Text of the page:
Sony RX10 is interesting for m4/3 users Locked

Started 10 months ago | Discussions thread
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JCB123
Senior MemberPosts: 1,137Gear list
Re: Sony RX10 is interesting for m4/3 users
In reply to jim stirling, 10 months ago

jim stirling wrote:

JCB123 wrote:

Henry Richardson wrote:

The Sony RX10 has the same 20mp sensor as the Sony RX100 II that is well thought of and it has an equivalent 24-200mm f2.8 Zeiss lens. Having a package that includes the equivalent of a 24-70mm f2.8 and 70-200mm f2.8 makes the $1200 price easier to take.

$1200 RX10

vs.

$1000 GX7
$1300 12-35mm f2.8
$1500 35-100mm f2.8

You can't change the lens on the RX10, but a lot of m4/3 people would be quite happy, I think, even if all they had were the 12-35mm and 35-100mm for their m4/3 camera.

I have read that the zoom-by-wire is poor because turning the zoom ring causes the focal length to change very slowly. Maybe that can be fixed in firmware? Still, this looks to be a very interesting camera. It isn't very small, but I can imagine that for some people this could be enticing. More dof, of course, than FF or APS-C and slightly more than m4/3, but that isn't a big deal for everyone.

I could see that some people might have an m4/3 body to use with a couple of fast single focal length lenses and the RX10 instead of buying the expensive 12-35mm and 35-100mm lenses.

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Henry Richardson
http://www.bakubo.com

Need to be careful with that equivalence. For exposure f2.8 is f2.8 so it is just as fast as a FF f2.8. In terms of light gathering (and effect on noise) and Depth of field though a 1" sensor is a stop slower than m4/3 and 3 stops slower than FF. So in those terms it is 24-200 f8.

My 25f1.4 gives me the equivalent of f2.8 for the occasions when I want shallow DOF. The RX10 would need to be f1.0 at least at the wide end to achieve the same.

It is a very useful and compelling range of focal lengths I have to agree but I do like to go a bit wider than 24mm and 200mm is often not enough reach for wildlife. The wider the range of focal lengths the more compromises the lens designer has to make so I think it best to have an interchangeable lens system.

The RX100 was more compelling because it does what no m4/3 camera can do, and that is to fit in most of my pockets (even in a case) Even the GM1 can't quite manage that with a lens attached.

Regards

John

Hi John , while as enthusiasts we will explore further { uwa, long telephotos, fast primes etc} .For many people who shoot at or under 800ISO , which looking through the likes of flickr makes up a huge percentage of photographers. Even though I have an extensive mFT kit and even more extensive FF kit at least 90% of my photos are done at low ISO and between 24-200mm .As a one camera do it all { well do most } i think it looks very interesting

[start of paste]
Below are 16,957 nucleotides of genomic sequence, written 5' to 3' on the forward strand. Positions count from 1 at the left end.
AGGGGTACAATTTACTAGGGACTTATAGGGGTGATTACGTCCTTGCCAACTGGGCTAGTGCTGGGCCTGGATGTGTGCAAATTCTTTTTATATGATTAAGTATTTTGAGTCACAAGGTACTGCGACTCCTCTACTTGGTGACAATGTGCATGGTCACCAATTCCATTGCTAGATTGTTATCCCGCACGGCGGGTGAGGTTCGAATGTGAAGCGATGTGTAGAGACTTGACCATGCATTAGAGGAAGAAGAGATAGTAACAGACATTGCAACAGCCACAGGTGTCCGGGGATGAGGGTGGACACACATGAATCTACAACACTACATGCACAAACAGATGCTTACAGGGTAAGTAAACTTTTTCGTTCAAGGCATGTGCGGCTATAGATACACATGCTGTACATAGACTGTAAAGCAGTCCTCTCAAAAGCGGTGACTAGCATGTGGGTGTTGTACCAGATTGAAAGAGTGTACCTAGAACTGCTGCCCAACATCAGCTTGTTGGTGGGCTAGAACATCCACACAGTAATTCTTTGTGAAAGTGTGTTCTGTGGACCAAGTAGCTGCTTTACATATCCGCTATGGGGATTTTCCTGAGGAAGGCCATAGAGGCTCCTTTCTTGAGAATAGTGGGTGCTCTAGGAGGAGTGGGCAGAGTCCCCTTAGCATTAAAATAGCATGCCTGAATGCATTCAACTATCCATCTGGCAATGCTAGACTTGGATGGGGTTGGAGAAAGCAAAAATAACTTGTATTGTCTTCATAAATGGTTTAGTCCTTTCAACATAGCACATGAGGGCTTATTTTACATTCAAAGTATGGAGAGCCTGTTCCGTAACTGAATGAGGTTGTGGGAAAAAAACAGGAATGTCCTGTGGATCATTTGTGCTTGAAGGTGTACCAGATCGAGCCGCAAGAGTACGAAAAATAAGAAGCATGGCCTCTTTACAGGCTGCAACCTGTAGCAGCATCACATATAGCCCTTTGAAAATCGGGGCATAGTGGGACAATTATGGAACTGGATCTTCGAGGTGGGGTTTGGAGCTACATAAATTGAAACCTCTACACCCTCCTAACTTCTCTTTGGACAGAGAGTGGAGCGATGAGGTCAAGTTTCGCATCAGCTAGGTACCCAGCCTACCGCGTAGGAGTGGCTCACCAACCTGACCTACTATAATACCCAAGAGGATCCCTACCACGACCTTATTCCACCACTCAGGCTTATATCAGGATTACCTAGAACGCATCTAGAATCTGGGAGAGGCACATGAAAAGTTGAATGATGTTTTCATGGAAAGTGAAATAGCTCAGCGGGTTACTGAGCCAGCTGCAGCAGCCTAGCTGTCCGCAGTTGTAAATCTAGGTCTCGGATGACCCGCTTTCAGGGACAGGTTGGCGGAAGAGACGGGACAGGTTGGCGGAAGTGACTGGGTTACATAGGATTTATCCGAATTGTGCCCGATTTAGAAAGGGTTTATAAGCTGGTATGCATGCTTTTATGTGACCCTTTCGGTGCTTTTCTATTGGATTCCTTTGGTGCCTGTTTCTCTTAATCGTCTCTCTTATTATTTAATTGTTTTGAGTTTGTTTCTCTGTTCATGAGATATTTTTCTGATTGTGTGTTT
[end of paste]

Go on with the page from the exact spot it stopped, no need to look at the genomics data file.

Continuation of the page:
Jim

Hi Jim

Yup. I did write that it was a useful and compelling range of focal lengths, so I don't think we have any disagreement about its appeal to the population at large. Henry in his original post was talking about the appeal of this camera to m4/3 users and not the population at large. Its not a shirt pocket camera like the RX100. I can't see any reason why anyone having a small m4/3 camera and a selection of lenses would want or have any need for an RX10. Unless they have a phobia about changing lenses. Its all in one nature does not give it any really significant advantage, but it has several limitations.

  • Smaller sensor, with all that that entails. (Darned good at base ISO though)
  • Fixed range of focal lengths. Thats it - no wider or longer unless you use supplimentary lenses.
  • No opportunity to use a faster/wider aperture
  • You cannot add or upgrade system elements incrementally as you do with a system camera.

There is also the price. I think that most people would have to be pretty serious about photography to stump up that kind of cash. The RX100 wasn't cheap but it is a device that I am happy to carry along with my other kit. The RX10 is small but still too bulky to perform the pocket camera role

I agree that it is an interesting product. If it were not for the price it would be something I would seriously consider buying for one of my Grandchildren.

Regards

John

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